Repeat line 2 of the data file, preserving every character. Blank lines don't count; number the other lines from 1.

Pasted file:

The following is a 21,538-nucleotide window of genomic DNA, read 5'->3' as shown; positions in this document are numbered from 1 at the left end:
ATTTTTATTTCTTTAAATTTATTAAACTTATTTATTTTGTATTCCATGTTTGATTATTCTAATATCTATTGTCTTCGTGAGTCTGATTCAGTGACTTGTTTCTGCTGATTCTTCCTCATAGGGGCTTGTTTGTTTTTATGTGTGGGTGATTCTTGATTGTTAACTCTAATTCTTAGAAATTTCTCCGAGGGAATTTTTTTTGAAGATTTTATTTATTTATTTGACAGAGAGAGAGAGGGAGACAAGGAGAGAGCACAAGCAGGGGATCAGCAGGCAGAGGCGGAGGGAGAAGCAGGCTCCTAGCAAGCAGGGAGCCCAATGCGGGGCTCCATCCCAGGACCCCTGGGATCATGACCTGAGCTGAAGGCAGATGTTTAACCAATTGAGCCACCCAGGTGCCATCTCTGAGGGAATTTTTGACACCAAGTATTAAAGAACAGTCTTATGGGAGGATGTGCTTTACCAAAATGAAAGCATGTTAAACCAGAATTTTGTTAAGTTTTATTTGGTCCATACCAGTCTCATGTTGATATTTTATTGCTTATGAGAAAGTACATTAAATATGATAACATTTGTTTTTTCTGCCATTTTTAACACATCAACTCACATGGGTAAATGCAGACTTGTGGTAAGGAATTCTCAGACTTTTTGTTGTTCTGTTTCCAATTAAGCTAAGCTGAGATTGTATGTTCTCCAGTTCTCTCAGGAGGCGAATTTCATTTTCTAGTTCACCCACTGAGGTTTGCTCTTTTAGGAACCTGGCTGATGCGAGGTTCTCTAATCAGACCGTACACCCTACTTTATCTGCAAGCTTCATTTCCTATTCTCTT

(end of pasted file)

ATTTTTATTTCTTTAAATTTATTAAACTTATTTATTTTGTATTCCATGTTTGATTATTCTAATATCTATTGTCTTCGTGAGTCTGATTCAGTGACTTGTTTCTGCTGATTCTTCCTCATAGGGGCTTGTTTGTTTTTATGTGTGGGTGATTCTTGATTGTTAACTCTAATTCTTAGAAATTTCTCCGAGGGAATTTTTTTTGAAGATTTTATTTATTTATTTGACAGAGAGAGAGAGGGAGACAAGGAGAGAGCACAAGCAGGGGATCAGCAGGCAGAGGCGGAGGGAGAAGCAGGCTCCTAGCAAGCAGGGAGCCCAATGCGGGGCTCCATCCCAGGACCCCTGGGATCATGACCTGAGCTGAAGGCAGATGTTTAACCAATTGAGCCACCCAGGTGCCATCTCTGAGGGAATTTTTGACACCAAGTATTAAAGAACAGTCTTATGGGAGGATGTGCTTTACCAAAATGAAAGCATGTTAAACCAGAATTTTGTTAAGTTTTATTTGGTCCATACCAGTCTCATGTTGATATTTTATTGCTTATGAGAAAGTACATTAAATATGATAACATTTGTTTTTTCTGCCATTTTTAACACATCAACTCACATGGGTAAATGCAGACTTGTGGTAAGGAATTCTCAGACTTTTTGTTGTTCTGTTTCCAATTAAGCTAAGCTGAGATTGTATGTTCTCCAGTTCTCTCAGGAGGCGAATTTCATTTTCTAGTTCACCCACTGAGGTTTGCTCTTTTAGGAACCTGGCTGATGCGAGGTTCTCTAATCAGACCGTACACCCTACTTTATCTGCAAGCTTCATTTCCTATTCTCTT